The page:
Dreams Come True (hi – i love you right heartily here – new songs)
e-appraisals of “lost” recordings by overlooked artists routinely evoke the “ahead of their time” genius narrative and, on an infrequent basis, the conceit may apply. Here, to the music’s credit and listener’s benefit, it does not. Sill was very much of her time (and I refuse to use the “G” word, which serves only to incite reverence but describes very little of the music or the musician themselves). While the industry sustains itself increasingly on the packaging and re-packaging of proven quick-sale Wal-Mart music it trammels over the larger part of the musical conversation and some years down the road we’re left with a very distorted chart-centric view of the musical past, populated by over-compartmentalized caricatures. In light of this, I find every re-issue, every alert announcing some forgotten also-ran talent to be like adding additional rooms onto the house I plan to retire to. You may not love all rooms equally, but even the swankest one-room loft can prove oppressive over time (not that I would know on either count).
Dreams Come True is presumably the final installation in a series of re-releases of Sill’s material by the small San Francisco label “4 Men With Beards/Water Records” (limited edition releases have also been collected by Rhino Handmade)—a gorgeously packaged 2 disc set including the complete re-mixed, mastered material from the unfinished recordings that would have been the follow-up to 1973’s critically-enjoyed, commercially passed-over Heart Food. The second disc is reserved for unreleased home recordings and rarities (of varying quality and of more interest to the collector and fan than the uninitiated listener) and a 12 minute, five song live video clip including a delicately restored video recording of a 1973 University of Southern California performance (which I could not get to play on my laptop).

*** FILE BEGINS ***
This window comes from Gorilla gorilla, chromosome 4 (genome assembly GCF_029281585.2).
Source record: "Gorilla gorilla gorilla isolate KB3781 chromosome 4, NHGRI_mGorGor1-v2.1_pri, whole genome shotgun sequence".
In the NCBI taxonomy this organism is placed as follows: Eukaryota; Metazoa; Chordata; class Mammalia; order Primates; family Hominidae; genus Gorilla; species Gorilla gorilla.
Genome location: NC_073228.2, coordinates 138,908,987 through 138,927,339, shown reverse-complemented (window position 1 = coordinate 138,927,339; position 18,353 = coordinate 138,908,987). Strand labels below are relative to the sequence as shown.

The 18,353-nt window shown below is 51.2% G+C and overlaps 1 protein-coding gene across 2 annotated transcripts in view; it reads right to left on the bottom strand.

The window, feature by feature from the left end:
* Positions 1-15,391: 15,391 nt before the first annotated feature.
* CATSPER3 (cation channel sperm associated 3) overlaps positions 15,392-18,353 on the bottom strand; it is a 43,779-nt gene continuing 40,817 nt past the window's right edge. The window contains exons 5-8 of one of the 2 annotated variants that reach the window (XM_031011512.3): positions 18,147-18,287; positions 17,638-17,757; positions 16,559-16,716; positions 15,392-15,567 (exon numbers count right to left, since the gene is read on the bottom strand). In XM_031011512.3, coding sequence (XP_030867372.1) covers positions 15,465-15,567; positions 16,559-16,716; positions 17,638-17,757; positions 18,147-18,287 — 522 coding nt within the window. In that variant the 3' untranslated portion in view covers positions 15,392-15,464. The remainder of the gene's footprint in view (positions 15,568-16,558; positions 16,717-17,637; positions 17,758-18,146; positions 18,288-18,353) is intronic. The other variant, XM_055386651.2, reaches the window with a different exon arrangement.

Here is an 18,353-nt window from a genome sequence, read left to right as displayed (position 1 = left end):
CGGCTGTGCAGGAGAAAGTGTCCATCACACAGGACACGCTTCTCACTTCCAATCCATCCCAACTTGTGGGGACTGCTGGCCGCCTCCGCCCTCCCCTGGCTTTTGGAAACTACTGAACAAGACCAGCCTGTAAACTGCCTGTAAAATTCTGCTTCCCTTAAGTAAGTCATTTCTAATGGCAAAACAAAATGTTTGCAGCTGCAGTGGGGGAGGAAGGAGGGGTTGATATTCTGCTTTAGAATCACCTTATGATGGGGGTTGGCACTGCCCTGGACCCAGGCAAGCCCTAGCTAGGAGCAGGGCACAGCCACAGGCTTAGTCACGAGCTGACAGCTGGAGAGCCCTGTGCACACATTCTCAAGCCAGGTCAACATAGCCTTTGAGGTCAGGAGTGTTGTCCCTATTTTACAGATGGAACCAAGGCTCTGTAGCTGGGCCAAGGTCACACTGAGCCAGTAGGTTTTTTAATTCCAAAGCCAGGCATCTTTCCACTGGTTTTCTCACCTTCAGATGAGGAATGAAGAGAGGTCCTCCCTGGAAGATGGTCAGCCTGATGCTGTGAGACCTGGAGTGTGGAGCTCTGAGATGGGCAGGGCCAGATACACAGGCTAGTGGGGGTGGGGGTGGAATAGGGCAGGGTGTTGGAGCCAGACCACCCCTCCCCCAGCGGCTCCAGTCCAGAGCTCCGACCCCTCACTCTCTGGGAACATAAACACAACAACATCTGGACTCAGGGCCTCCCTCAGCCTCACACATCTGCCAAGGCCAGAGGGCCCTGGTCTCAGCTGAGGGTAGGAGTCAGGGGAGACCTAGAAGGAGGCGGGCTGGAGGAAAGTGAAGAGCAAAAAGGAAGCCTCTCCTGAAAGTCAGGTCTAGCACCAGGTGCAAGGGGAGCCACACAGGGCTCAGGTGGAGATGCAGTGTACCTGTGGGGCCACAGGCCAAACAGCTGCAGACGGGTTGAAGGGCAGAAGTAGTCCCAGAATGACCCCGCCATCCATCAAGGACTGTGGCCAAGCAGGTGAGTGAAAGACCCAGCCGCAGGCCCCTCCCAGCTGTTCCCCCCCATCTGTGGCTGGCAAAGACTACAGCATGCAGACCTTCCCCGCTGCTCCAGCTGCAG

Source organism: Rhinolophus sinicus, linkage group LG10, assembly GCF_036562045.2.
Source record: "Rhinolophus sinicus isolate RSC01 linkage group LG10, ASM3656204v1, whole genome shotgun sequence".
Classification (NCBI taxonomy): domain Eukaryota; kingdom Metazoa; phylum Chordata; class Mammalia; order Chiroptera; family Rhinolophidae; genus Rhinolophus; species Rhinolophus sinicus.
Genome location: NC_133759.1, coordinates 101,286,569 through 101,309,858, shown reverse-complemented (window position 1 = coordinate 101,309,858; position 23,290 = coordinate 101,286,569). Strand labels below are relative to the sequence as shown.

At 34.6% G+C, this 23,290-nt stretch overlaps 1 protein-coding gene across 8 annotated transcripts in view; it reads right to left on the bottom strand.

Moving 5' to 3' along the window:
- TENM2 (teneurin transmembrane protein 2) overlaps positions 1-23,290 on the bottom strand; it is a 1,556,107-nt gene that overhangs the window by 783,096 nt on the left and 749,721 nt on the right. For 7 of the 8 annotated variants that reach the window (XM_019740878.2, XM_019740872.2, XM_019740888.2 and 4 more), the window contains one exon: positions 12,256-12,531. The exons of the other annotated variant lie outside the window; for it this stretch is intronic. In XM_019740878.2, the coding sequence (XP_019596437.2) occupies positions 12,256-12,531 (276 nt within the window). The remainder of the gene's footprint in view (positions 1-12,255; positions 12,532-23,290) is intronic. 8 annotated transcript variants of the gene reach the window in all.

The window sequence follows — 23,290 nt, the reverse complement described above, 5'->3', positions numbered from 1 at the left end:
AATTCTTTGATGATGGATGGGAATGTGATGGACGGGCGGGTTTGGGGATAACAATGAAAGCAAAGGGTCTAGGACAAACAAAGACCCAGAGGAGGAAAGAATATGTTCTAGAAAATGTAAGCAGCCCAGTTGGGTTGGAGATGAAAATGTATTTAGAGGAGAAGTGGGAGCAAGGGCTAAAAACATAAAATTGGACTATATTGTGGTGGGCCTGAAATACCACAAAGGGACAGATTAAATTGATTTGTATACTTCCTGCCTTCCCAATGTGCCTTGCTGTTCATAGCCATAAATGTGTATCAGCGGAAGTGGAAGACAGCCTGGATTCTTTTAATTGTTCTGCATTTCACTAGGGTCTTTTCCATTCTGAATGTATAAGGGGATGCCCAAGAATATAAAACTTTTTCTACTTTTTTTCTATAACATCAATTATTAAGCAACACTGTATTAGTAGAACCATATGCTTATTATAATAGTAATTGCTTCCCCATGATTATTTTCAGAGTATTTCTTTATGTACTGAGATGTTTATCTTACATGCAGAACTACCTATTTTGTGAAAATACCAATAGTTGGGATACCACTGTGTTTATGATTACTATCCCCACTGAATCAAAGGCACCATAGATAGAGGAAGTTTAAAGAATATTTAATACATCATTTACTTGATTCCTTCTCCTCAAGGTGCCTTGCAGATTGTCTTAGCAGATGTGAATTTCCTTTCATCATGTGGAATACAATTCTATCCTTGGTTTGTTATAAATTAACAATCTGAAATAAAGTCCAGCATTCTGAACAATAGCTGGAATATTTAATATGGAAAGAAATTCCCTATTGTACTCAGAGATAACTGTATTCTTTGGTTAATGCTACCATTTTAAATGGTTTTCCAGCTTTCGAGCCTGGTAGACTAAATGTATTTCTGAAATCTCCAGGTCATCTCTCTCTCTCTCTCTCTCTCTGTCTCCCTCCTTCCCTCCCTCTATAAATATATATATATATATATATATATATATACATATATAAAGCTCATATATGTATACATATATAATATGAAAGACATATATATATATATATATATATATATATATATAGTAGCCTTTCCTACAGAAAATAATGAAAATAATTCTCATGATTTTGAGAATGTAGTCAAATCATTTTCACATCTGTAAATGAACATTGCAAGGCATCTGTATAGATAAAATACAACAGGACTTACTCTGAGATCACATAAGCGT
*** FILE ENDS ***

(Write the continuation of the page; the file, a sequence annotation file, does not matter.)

After building a reputation as a songwriter and performer (partly based on the penning of a couple of mid-level hits for The Turtles) Judee Sill was among the first artists (along with Joni Mitchell and Carole King) signed to David Geffen's then newly formed Asylum label. Sill released two under-selling records (1971's Judee Sill and 1973's Heart Food), allegedly under-promoted by David Geffen after Sill publicly insulted Geffen’s pink shoes (another less flattering version has her directly gay-bashing Geffen onstage across Europe). Following a car accident and a series of excruciating semi-failed back surgeries, Sill began work on the third record at Michael Nesmith’s studio (these sessions) and, shortly after Thanksgiving, died of a drug overdose at age 35.